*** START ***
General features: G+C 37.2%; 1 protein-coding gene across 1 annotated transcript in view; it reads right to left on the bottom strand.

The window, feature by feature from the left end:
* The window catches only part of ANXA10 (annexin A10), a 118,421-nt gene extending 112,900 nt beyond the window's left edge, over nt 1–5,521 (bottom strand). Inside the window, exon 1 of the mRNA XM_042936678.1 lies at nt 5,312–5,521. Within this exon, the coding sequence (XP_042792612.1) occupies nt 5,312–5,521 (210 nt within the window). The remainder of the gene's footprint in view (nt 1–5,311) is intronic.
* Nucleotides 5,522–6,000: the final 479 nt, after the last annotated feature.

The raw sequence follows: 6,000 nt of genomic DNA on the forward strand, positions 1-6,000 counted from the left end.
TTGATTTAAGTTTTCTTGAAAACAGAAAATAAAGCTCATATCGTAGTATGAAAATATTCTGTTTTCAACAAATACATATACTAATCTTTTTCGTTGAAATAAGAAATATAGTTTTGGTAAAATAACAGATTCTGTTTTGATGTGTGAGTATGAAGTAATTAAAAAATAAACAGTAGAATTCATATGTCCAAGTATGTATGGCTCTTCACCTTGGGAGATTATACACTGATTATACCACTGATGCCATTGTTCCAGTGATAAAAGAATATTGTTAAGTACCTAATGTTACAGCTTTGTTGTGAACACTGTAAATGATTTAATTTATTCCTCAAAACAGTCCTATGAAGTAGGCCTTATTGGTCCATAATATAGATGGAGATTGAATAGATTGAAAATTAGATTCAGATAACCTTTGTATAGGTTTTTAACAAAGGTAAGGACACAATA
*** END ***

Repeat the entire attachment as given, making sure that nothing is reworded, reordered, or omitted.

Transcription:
General features: G+C 37.2%; 1 protein-coding gene across 1 annotated transcript in view; it reads right to left on the bottom strand.

The window, feature by feature from the left end:
* The window catches only part of ANXA10 (annexin A10), a 118,421-nt gene extending 112,900 nt beyond the window's left edge, over nt 1–5,521 (bottom strand). Inside the window, exon 1 of the mRNA XM_042936678.1 lies at nt 5,312–5,521. Within this exon, the coding sequence (XP_042792612.1) occupies nt 5,312–5,521 (210 nt within the window). The remainder of the gene's footprint in view (nt 1–5,311) is intronic.
* Nucleotides 5,522–6,000: the final 479 nt, after the last annotated feature.

The raw sequence follows: 6,000 nt of genomic DNA on the forward strand, positions 1-6,000 counted from the left end.
TTGATTTAAGTTTTCTTGAAAACAGAAAATAAAGCTCATATCGTAGTATGAAAATATTCTGTTTTCAACAAATACATATACTAATCTTTTTCGTTGAAATAAGAAATATAGTTTTGGTAAAATAACAGATTCTGTTTTGATGTGTGAGTATGAAGTAATTAAAAAATAAACAGTAGAATTCATATGTCCAAGTATGTATGGCTCTTCACCTTGGGAGATTATACACTGATTATACCACTGATGCCATTGTTCCAGTGATAAAAGAATATTGTTAAGTACCTAATGTTACAGCTTTGTTGTGAACACTGTAAATGATTTAATTTATTCCTCAAAACAGTCCTATGAAGTAGGCCTTATTGGTCCATAATATAGATGGAGATTGAATAGATTGAAAATTAGATTCAGATAACCTTTGTATAGGTTTTTAACAAAGGTAAGGACACAATA